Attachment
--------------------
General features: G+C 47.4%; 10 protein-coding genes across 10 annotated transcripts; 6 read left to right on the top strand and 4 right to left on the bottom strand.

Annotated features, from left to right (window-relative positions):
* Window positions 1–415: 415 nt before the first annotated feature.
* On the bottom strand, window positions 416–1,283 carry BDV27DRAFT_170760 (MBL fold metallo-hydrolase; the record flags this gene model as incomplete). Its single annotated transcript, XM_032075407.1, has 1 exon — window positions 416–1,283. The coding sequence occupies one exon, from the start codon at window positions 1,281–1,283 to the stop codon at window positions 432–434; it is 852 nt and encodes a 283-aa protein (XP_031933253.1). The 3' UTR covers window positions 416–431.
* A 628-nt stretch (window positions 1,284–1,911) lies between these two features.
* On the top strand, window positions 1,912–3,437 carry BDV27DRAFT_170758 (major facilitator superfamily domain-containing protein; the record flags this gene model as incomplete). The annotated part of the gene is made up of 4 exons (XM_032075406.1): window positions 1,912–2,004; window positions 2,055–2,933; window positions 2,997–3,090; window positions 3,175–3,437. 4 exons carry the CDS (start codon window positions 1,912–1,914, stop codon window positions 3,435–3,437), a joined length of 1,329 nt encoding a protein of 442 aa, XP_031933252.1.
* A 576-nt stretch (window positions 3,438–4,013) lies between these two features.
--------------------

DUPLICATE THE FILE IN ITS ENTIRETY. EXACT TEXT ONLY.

General features: G+C 47.4%; 10 protein-coding genes across 10 annotated transcripts; 6 read left to right on the top strand and 4 right to left on the bottom strand.

Annotated features, from left to right (window-relative positions):
* Window positions 1–415: 415 nt before the first annotated feature.
* On the bottom strand, window positions 416–1,283 carry BDV27DRAFT_170760 (MBL fold metallo-hydrolase; the record flags this gene model as incomplete). Its single annotated transcript, XM_032075407.1, has 1 exon — window positions 416–1,283. The coding sequence occupies one exon, from the start codon at window positions 1,281–1,283 to the stop codon at window positions 432–434; it is 852 nt and encodes a 283-aa protein (XP_031933253.1). The 3' UTR covers window positions 416–431.
* A 628-nt stretch (window positions 1,284–1,911) lies between these two features.
* On the top strand, window positions 1,912–3,437 carry BDV27DRAFT_170758 (major facilitator superfamily domain-containing protein; the record flags this gene model as incomplete). The annotated part of the gene is made up of 4 exons (XM_032075406.1): window positions 1,912–2,004; window positions 2,055–2,933; window positions 2,997–3,090; window positions 3,175–3,437. 4 exons carry the CDS (start codon window positions 1,912–1,914, stop codon window positions 3,435–3,437), a joined length of 1,329 nt encoding a protein of 442 aa, XP_031933252.1.
* A 576-nt stretch (window positions 3,438–4,013) lies between these two features.